The referendums are taking place in areas from which large numbers of people have fled.


The staged voting in Russian-occupied areas of Ukraine is taking place against a backdrop of violence and repression.

A campaign to “Russify” the areas began across the occupied parts of southern and eastern Ukraine in the first weeks of the Russian invasion, with a sophisticated propaganda apparatus that closely followed the tracks of the tanks.

Billboards were plastered with signs declaring “Russia is here forever.” Access to some Ukrainian cellphone networks was severed. Internet service was routed through Russia. The Ukrainian currency was replaced by the Russian ruble. Teachers were forced to teach a Russian curriculum.

As oppression deepened, many people fled. There are an estimated 1 to 1.2 million people living in the Russian-occupied lands seized since Feb. 24, according to Ukrainian officials — less than half the prewar population.

The places Russian forces have occupied and then abandoned are a testament to the brutality of Russian rule, Ukrainian and Western officials say.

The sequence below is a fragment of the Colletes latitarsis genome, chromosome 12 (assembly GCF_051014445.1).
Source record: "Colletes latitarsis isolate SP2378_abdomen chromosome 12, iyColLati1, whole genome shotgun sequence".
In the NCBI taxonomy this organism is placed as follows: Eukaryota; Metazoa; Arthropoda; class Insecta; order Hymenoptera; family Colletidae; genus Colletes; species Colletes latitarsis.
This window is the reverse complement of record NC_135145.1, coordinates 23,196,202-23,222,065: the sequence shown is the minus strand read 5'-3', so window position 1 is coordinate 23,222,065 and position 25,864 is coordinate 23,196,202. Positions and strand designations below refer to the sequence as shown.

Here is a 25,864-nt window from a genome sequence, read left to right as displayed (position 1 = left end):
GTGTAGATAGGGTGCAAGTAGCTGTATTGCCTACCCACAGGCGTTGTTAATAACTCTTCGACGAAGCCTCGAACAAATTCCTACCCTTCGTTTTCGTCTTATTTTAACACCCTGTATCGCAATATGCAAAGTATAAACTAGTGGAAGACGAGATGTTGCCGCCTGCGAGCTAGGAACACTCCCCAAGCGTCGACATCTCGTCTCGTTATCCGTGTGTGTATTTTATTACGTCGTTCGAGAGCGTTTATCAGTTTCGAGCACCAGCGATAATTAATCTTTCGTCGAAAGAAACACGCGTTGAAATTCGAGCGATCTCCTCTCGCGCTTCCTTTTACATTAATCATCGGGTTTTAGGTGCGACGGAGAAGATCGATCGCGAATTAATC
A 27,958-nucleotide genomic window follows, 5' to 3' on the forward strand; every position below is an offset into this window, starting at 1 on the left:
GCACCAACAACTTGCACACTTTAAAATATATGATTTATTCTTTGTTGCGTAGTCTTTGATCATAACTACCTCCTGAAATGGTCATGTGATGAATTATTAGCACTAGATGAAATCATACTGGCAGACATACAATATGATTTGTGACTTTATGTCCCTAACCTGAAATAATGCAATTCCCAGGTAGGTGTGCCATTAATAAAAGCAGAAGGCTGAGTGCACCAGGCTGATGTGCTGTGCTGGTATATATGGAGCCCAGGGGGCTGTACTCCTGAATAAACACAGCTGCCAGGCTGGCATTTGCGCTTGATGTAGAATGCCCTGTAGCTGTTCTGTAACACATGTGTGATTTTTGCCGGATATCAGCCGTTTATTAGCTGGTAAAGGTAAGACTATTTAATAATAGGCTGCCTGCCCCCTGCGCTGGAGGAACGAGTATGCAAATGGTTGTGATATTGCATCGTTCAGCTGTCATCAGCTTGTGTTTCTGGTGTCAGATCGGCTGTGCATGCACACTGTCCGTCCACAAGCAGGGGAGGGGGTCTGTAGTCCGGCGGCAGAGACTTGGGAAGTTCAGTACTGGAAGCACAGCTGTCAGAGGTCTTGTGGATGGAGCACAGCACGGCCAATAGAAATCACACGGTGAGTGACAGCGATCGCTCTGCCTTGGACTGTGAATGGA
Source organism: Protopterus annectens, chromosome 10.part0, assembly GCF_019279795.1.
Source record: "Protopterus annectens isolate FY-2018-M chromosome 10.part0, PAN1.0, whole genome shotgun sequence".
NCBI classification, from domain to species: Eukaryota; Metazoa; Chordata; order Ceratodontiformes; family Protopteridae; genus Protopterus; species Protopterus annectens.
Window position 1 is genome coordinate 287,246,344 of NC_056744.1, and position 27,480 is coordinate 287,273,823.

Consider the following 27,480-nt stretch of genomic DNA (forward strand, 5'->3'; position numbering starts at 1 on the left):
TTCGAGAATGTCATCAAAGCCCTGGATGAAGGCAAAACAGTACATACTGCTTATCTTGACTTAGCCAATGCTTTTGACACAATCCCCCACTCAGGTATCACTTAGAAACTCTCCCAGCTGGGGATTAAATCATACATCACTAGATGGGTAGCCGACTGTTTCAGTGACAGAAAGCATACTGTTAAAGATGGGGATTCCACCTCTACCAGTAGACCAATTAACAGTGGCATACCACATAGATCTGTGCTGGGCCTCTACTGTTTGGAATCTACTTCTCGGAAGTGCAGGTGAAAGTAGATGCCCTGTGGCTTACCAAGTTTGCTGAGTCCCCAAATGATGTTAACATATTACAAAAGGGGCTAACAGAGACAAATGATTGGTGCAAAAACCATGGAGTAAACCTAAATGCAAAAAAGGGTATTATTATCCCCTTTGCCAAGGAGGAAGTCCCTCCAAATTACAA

“Wherever the Russian tide recedes, we discover the horror that’s left in its wake,” Secretary of State Antony J. Blinken said at the United Nations on Thursday.

While staged votes are being held in four Ukrainian provinces, Russian forces do not have control over the entire administrative regions. Russian forces in southern Ukraine are dug in, slowing a Ukrainian offensive around the Black Sea port city of Kherson, but they are struggling elsewhere.

Russia controls less than half of the Zaporizka and Donetsk regions. And in the Luhansk region, where Moscow engaged in a bloody scorched earth campaign to reach the administrative border this summer, Russian forces are now on the defensive.

The referendums are intended to give President Vladimir V. Putin of Russia legally dubious justification to declare parts of Ukraine as Russian. The staged votes recall a poll in 2014 in Crimea that took place under the watch of armed soldiers and was quickly followed by Russia’s annexation of the peninsula.

The threat of nuclear conflagration has been a source of deep concern since the start of Russia’s full-scale invasion in February, and annexing parts of Ukraine could bring them under the protection of Moscow’s nuclear umbrella. Mr. Putin warned earlier this week that Russia “will use all the means at our disposal” to defend Russian territory.

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